food security

A woman working on a farm in Stellenbosch, South Africa. Image: Oxfam

Blog: Day 4: Women Farm Workers Dying for Food

One of the ultimate perversities of our era is that the producers of food and their children often go to bed hungry. Reform of commercial agriculture is urgent if the women farm workers who grow and pack our food are to have enough to eat.

By Fatima Shabodien, former Director of the Women on Farms Project

Learning at Apna Kendra bridge school for working children in India. Image: Oxfam

Blog: Day 3: Seeds in Women’s Hands

Seeds are the first link in the food chain. Yet women seed breeders are invisible in the industrial model of food production and in intellectual property regimes. The roots of food and gender justice lie in keeping seeds in women’s hands and recognizing women’s knowledge of biodiversity.

by Vandana Shiva, philosopher, feminist and environmental activist

For women in Fulani their main activity is  increasingly having to fetch water, as surrounding wells dry up. Photo: Charles Bambara/Oxfam

Blog: Sahel food crisis: Let's close the funding gap

In the Sahel region of West Africa, a severe food crisis has been expected since late 2011. The aid community estimates that some 18.7 million people are now being affected and are now at risk.The UN estimates that $1.6 billion is needed to meet the needs of all these people, but their international appe

Central India, Madhya Pradesh Nagender Chhikara

Blog: Fighting for food security in India

In India over the past 15 years, the debate about food, under a rights-based perspective, has become increasingly complex. Concerns about famine, emergency relief and technology-driven green revolutions have given way to discussions on the state's failure to deliver public distribution programmes, the discrimination these programmes perpetuate, legal entitlements to land, climate change, price volatility and the role of NGOs. In other words, the debate has shifted from starvation and subsistence to dignity and justice.

G20 failed to recognize the role of small-scale farmers in the global economy.

Blog: G20 wraps up, but leaves those in poverty behind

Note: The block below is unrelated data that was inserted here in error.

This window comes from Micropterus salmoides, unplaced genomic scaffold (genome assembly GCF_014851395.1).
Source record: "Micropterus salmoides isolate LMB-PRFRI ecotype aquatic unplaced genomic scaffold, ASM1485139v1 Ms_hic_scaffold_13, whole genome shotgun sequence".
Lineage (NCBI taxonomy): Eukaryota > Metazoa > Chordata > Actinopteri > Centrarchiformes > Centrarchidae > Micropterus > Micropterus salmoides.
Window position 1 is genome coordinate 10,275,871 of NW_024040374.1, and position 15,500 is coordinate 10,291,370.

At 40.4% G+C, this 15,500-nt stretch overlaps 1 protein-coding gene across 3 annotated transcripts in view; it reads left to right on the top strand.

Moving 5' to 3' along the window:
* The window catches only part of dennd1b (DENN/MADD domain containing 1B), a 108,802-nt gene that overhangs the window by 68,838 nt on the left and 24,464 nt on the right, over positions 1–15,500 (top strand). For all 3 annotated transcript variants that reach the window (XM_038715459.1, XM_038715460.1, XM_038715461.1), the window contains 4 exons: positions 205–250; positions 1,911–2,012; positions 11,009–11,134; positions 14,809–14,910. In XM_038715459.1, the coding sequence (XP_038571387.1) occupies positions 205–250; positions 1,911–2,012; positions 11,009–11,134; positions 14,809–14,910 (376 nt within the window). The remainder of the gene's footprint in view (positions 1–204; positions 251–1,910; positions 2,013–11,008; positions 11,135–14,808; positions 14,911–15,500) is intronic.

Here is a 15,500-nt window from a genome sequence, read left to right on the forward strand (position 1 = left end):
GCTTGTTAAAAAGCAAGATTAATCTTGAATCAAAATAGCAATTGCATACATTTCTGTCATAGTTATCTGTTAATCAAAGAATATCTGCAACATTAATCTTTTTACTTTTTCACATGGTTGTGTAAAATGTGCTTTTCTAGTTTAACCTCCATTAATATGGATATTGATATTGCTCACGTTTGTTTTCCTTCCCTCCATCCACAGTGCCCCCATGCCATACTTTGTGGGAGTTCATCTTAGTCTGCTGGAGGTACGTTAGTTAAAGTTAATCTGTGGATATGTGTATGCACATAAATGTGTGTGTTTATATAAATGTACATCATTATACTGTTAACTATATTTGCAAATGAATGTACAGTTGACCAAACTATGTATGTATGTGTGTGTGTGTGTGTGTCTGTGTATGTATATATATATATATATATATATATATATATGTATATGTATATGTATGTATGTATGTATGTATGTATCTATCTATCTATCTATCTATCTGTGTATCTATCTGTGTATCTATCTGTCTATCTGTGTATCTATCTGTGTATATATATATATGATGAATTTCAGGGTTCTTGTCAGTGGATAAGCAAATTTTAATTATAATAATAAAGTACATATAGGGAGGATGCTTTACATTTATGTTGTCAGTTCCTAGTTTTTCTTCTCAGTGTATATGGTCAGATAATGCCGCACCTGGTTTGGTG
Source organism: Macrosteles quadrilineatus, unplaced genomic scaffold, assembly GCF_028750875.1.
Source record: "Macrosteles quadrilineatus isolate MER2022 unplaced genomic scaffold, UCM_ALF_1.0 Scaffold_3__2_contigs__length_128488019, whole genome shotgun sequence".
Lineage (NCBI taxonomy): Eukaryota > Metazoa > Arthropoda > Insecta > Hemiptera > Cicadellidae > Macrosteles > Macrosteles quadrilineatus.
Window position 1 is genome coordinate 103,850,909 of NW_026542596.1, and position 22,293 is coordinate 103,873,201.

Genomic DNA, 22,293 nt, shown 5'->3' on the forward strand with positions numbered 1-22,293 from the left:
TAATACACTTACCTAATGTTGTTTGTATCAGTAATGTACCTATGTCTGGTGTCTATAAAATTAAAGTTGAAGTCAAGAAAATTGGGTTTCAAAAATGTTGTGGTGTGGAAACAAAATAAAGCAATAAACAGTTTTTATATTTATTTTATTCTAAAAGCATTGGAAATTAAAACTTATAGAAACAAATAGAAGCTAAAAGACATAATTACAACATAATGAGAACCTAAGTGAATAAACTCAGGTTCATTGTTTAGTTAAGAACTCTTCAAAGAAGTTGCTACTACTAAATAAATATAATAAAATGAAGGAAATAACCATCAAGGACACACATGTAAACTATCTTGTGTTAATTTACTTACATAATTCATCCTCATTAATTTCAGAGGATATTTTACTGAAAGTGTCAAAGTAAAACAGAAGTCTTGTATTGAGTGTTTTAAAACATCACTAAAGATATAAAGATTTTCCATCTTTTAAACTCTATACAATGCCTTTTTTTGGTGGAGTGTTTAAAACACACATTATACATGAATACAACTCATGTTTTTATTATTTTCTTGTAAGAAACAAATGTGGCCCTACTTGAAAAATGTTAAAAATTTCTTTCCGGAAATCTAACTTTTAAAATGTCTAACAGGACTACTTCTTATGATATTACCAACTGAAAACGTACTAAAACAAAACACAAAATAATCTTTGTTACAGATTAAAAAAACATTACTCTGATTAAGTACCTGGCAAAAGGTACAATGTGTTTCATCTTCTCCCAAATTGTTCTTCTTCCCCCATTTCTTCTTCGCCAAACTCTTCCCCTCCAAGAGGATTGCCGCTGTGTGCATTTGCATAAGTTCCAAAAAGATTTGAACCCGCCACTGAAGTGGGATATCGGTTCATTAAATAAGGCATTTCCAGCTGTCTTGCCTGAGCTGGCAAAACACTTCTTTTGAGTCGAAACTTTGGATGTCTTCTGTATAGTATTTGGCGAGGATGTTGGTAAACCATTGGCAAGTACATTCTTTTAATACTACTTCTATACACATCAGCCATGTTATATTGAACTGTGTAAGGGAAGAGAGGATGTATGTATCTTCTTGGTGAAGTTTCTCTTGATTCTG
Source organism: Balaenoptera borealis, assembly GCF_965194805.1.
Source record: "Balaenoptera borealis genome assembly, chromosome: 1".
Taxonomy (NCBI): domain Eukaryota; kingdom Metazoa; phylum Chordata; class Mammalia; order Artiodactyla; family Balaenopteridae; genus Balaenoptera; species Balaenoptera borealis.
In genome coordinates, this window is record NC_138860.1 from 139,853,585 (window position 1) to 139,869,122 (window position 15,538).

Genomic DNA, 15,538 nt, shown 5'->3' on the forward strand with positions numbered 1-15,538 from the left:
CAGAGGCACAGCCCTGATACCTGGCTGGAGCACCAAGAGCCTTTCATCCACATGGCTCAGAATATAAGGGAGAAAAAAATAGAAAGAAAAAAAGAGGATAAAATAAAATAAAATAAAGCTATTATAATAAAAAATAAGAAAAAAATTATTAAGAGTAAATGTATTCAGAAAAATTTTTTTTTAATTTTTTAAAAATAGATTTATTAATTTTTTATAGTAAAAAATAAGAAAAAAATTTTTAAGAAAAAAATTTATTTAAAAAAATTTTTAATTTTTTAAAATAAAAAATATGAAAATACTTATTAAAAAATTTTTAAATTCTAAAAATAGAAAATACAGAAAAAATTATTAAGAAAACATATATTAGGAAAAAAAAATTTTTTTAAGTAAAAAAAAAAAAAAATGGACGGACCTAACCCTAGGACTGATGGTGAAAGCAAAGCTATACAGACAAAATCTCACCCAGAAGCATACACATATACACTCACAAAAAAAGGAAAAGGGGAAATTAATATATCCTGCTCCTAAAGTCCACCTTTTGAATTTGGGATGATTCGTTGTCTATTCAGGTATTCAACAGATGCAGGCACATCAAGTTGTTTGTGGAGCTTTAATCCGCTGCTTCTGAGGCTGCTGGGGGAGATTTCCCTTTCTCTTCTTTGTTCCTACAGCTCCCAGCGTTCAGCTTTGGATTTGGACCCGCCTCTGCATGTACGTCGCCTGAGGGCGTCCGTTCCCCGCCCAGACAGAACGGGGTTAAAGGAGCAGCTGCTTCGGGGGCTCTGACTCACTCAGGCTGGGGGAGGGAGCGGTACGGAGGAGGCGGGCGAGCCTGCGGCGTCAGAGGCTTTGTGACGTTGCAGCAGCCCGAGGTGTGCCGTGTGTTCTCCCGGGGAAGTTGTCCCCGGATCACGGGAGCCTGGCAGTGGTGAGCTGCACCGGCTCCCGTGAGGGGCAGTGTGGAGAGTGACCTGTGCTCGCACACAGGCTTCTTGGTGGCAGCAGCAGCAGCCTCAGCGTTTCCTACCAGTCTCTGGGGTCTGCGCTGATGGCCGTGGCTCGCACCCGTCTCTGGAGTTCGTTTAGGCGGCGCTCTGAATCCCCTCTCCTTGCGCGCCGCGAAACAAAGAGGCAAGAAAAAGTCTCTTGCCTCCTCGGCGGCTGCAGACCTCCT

How could world leaders simply ignore the nearly one billion people living in poverty? That’s the question that many international aid agencies are asking as this year’s G20 Summit comes to a close. The self-designated forum for global economic issues, they seem to have forgotten the "global" part. While Mexican President Felipe Calderon set out an ambitious agenda for the summit including food security, sustainable development and climate change, most of the discussion was focused around the Euro crisis.

El G20 ha comenzado y los líderes se reúnen en una "comida de trabajo". Foto: Victoria Marzilli/Oxfam

Blog: El G20 comienza en Los Cabos con los líderes mundiales comiendo en el paraíso

La Cumbre del G20 ha comenzado oficialmente en el soleado municipio de Los Cabos, México. Los turistas que normalmente llenan San José del Cabo, una de las dos principales ciudades del municipio, han sido sustituidos por las cámaras de televisión, los periodistas y los promotores del desarrollo aglomerados en torno al asunto del día: la crisis del Euro. Pero Oxfam y otras importantes organizaciones hacemos campaña para que los líderes del G20 piensen más allá de la Unión Europea.

G20 Summit begins, and world leaders gather for a "working lunch" overlooking Los Cabos. (Photo Credit: Victoria Marzilli)

Blog: G20 Summit begins in Los Cabos and leaders lunch in paradise

The G20 Summit is officially underway in sunny Los Cabos, Mexico. The usual tourists in San Jose del Cabo (one of the two towns of Los Cabos) have been replaced by camera crews, journalists, and development junkies all abuzz with the issue of the day: the euro crisis. But what Oxfam and other major organizations are campaigning for is for G20 leaders to think much broader than the European Union.

Oxfam photo stunt at G20 Mexico 2012. Photo: Oxfam

Blog: G20 leaders hold the key to a sustainable & secure future

As this year's G20 Summit nears (three days to go), Oxfam activists gathered today at the Revolution Monument – a hub for civil society demonstrations in Mexico City - to keep pressure on world leaders. Today’s stunt underlined Oxfam’s call for action on hunger and poverty with a bold display, showing that G20 leaders hold the key to a sustainable, equitable, and food-secure future.

G8 attempts to fix broken promises with Private Sector partnership. Photo: Oxfam

Blog: Will the UK re-set the bar at next year’s G8 Summit?

As part of Oxfam’s G8 team in Washington, DC last week, I had the chance to return to my native country with a new perspective.

The world's farmers work hard to put food on the table. Now it's your turn.

Blog: G8 Leaders Hear it from Oxfam

As the G8 Summit comes to a close, we’ve got a bit of a surprise twist in the outcome. There was more movement on food security than we expected and day one of the summit was focused almost solely on that issue, a rarity in recent G8 history. The increased focus was due in part to the stirring outcry from anti-hunger and poverty activists all over the world. Thanks to the publics' countless emails and tweets to the US administration, President Obama put food security at the center of the discussion on Day One.


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